Kurt Eiselt

Senior Instructor
Email: eiselt [at] cs [dot] ubc [dot] ca
Office: ICCS 233
Phone: 604-822-9880

Senior Instructor, Director of Science Gateway Programs

Curriculum Vitae

B.S., Information and Computer Science, University of California, Irvine (1976); Programmer, NCR Corporation (1976-1977); Customer Support Manager, Interactive Computer Systems (1977-1980); M.S., Information and Computer Science, University of California, Irvine (1983); Ph.D., Information and Computer Science, University of California, Irvine (1989); Assistant Professor, College of Computing, Georgia Institute of Technology (1989-1994); Director of Student Services, College of Computing, Georgia Institute of Technology (1991-1995); Assistant Dean and Director of Student Services, College of Computing, Georgia Institute of Technology (1995 - 2000); Associate Dean, College of Computing, Georgia Institute of Technology (2000 - 2001); Director of Undergraduate Education (2001 - 2003); Instructor and Acting Director of Undergraduate Education, College of Computing, Georgia Institute of Technology (2004); Senior Instructor, Computer Science, University of British Columbia (2004 - )

Research Interests


Of all the different phenomena that we recognize as intelligent behavior, the ability to express an infinite range of concepts with a finite set of symbols is unique to humans. It is not surprising, then, that when we consider what abilities we wish to see in intelligent machines, we often think of the ability to understand natural language. Using both psychological experiments and computational models as investigative tools, I have explored the inference mechanisms underlying human language understanding and how those inference mechanisms might be employed in intelligent systems.

In a somewhat different vein, several years of teaching introductory computer science (CS1) courses have made me painfully aware of the many obstacles facing new computer science students. In particular, the CS1 student learning how to program for the first time encounters a learning task quite unlike any learning task the student has confronted previously. This situation often leads to a degree of frustration never before experienced by the student, which in turn can lead to disenchantment with computing as a whole. Not surprisingly, student success rates in CS1 courses are among the lowest, if not the lowest, of all introductory courses at many universities, and students and faculty alike often regard CS1 courses as educational obstacles instead of opportunities. Some of those unsuccessful CS1 students are, of course, better suited to other pursuits, but who knows how many others might have brought their unique talents, perspectives, and insights to the field of computer science had they not hit a CS1 road block? Accordingly, I have begun to explore tools and techniques for improving the educational experience in CS1. While this research problem may not have the glamour of other problems in computer science (for example, natural language understanding), it may be the most significant problem in computer science today, for if CS1 students don't go into CS2 and beyond, the best solutions to those other problems may be a long time coming.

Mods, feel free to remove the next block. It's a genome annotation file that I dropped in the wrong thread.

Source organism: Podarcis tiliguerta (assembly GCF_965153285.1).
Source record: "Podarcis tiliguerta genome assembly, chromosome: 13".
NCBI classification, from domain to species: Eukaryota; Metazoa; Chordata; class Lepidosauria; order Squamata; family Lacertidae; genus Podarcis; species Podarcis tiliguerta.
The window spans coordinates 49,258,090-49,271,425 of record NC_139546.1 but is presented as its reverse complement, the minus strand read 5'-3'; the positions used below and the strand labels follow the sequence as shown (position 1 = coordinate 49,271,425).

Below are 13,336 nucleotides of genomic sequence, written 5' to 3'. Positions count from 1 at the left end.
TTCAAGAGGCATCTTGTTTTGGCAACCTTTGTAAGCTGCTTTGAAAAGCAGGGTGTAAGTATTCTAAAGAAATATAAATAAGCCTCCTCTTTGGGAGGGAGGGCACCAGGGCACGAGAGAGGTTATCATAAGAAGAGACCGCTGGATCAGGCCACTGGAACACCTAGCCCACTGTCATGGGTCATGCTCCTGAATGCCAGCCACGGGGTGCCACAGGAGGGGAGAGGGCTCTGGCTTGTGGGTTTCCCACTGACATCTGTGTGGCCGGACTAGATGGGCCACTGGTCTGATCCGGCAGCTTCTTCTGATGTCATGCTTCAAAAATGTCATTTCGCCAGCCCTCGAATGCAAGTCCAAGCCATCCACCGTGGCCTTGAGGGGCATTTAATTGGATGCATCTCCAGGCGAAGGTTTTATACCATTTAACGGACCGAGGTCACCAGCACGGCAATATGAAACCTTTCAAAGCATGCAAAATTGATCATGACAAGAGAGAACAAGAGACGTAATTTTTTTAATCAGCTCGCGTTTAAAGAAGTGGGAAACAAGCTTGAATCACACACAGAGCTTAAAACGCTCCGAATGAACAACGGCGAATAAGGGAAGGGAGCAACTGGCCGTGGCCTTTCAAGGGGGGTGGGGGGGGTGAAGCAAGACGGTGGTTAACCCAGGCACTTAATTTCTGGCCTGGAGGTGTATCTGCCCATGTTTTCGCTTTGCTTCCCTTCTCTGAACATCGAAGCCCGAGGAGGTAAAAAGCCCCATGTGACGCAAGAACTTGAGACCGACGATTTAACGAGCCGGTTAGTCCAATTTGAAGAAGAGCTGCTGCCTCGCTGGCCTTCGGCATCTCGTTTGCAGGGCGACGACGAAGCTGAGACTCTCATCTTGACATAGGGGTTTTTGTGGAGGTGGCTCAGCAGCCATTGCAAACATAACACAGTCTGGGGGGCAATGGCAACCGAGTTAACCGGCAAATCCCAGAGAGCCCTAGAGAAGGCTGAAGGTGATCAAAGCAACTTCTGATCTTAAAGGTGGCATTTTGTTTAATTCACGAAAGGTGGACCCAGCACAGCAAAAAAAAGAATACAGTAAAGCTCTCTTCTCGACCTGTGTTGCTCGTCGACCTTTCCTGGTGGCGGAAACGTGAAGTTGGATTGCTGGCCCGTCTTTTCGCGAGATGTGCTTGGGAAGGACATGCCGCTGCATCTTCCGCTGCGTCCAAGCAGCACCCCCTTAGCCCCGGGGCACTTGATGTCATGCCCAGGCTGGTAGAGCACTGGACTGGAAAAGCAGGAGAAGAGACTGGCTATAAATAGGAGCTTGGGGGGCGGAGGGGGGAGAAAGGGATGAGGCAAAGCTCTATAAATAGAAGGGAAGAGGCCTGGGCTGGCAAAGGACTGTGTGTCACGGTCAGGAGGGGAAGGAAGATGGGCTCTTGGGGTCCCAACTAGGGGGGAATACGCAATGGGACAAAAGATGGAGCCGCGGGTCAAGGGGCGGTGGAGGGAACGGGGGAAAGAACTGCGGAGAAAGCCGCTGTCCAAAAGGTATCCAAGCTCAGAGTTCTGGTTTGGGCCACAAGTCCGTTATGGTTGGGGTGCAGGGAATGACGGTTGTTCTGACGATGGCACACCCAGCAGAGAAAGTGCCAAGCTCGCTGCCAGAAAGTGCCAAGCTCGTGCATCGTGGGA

Selected Publications

Sentence Processing in Understanding: Interaction and Integration of Knowledge Sources, by K. Mahesh, K.P. Eiselt, and J.K. Holbrook. In A. Ram and K. Moorman (Eds.), /Understanding Language Understanding: Computational Models of Reading/, pp. 27-72. Cambridge, MA: MIT Press, 1999.

Process independence and concurrency in a model of sentence understanding, by K.P. Eiselt and R.H. Granger, Jr. In G. Adriaens and U. Hahn (Eds.), /Parallel Natural Language Processing/. Norwood, NJ: Ablex Publishing, 1994.

Is programming worthwhile? /Working Notes of the AAAI Fall Symposium on Improving Instruction of Introductory Artificial Intelligence,/ 1994.

(Almost) never letting go: Inference retention during text understanding, by J.K. Holbrook, K.P. Eiselt, R.H. Granger, Jr., and E.H. Matthei. In S.L. Small, G.W. Cottrell, and M.K. Tanenhaus (Eds.), /Lexical Ambiguity Resolution: Perspectives from Psycholinguistics, Neuropsychology, and Artificial Intelligence/, pp. 383-409. San Mateo, CA: Morgan Kaufmann, 1988.

Latest CS Courses

2015 Summer

CPSC 221  –  Basic Algorithms and Data Structures

2014 Summer

CPSC 121  –  Models of Computation

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